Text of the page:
The Oregon Chapter of the Foundation for North American Wild Sheep (FNAWS) offers this orientation in partnership with ODFW. Attendees will go over maps and areas to find sheep, hunting ethics, marksmanship, survival, hiring an outfitter, check-in/check-out requirements and other topics.
The event will be held at the Readiness Center, Columbia Gorge Community College, 400 E Scenic Drive. Hunters should pre-register by contacting FNAWS’ George Houston tel. 503-826-9109 / Ghouston@hevanet.com or Don South, tel. 503-647-5954.
“Bighorn sheep and Rocky Mountain goat hunts are rare once-in-a-lifetime tags and the orientation is meant to prepare lucky hunters for this very special experience,” says Jeremey Thompson, ODFW district wildlife biologist in The Dalles.
Bighorn sheep died off in Oregon in the 1940s due to unregulated hunting and their susceptibility to domestic livestock diseases. The first successful bighorn sheep relocation in Oregon occurred in 1954, when 20 California bighorns were relocated from British Columbia to the Hart Mountain National Antelope Refuge in Lake County. Since then, the population of bighorn sheep has grown to an estimated 3,500-3,700 as a result of ODFW’s aggressive restoration efforts.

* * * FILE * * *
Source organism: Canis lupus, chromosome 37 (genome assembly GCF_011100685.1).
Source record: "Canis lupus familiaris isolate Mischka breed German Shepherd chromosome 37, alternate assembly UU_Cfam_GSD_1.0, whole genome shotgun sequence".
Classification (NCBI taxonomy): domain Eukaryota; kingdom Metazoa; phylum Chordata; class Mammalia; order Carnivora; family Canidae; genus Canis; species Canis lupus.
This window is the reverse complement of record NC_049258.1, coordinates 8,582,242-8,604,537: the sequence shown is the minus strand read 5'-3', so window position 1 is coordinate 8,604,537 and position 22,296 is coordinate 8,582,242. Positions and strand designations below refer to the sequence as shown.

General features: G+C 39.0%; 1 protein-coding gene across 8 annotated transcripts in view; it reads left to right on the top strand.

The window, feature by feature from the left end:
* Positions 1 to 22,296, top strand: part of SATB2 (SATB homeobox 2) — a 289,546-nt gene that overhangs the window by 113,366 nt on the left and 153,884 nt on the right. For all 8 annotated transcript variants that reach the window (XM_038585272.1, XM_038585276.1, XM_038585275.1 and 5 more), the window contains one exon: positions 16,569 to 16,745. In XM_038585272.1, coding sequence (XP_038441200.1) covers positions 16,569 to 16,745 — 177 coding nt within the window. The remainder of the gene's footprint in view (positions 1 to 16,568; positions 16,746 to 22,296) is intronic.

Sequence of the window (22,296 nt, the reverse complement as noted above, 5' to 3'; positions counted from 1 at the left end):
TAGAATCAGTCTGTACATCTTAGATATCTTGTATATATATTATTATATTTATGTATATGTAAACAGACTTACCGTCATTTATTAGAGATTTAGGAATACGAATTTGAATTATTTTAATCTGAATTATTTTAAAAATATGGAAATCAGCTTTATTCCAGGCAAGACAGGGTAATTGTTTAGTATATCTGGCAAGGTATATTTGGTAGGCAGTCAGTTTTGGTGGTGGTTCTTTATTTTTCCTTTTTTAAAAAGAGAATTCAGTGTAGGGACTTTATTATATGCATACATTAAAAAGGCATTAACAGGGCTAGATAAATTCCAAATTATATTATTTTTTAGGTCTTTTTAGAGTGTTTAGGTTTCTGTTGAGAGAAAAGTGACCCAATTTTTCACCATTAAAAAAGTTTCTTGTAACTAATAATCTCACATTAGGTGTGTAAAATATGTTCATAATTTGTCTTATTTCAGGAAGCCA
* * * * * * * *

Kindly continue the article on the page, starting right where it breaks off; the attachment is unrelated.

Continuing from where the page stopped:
Rocky Mountain goats were extirpated from Oregon prior to or during European settlement in the late 19th century. The rarest game animal hunted in the state today, only 20 tags were available for the 2015 season. Oregon’s current Rocky Mountain goat population is the result of reintroduction efforts that began in 1950 when five goats were transported from Chopaka Mountain in northern Washington to the Wallowa Mountains.
Hunters have been instrumental in these species’ restoration to native habitat in Oregon. Hunter purchases of license and tags plus raffles and auctions of these tags each year have raised hundreds of thousands of dollars to fund bighorn sheep and Rocky Mountain goat reintroductions to native habitat in Oregon.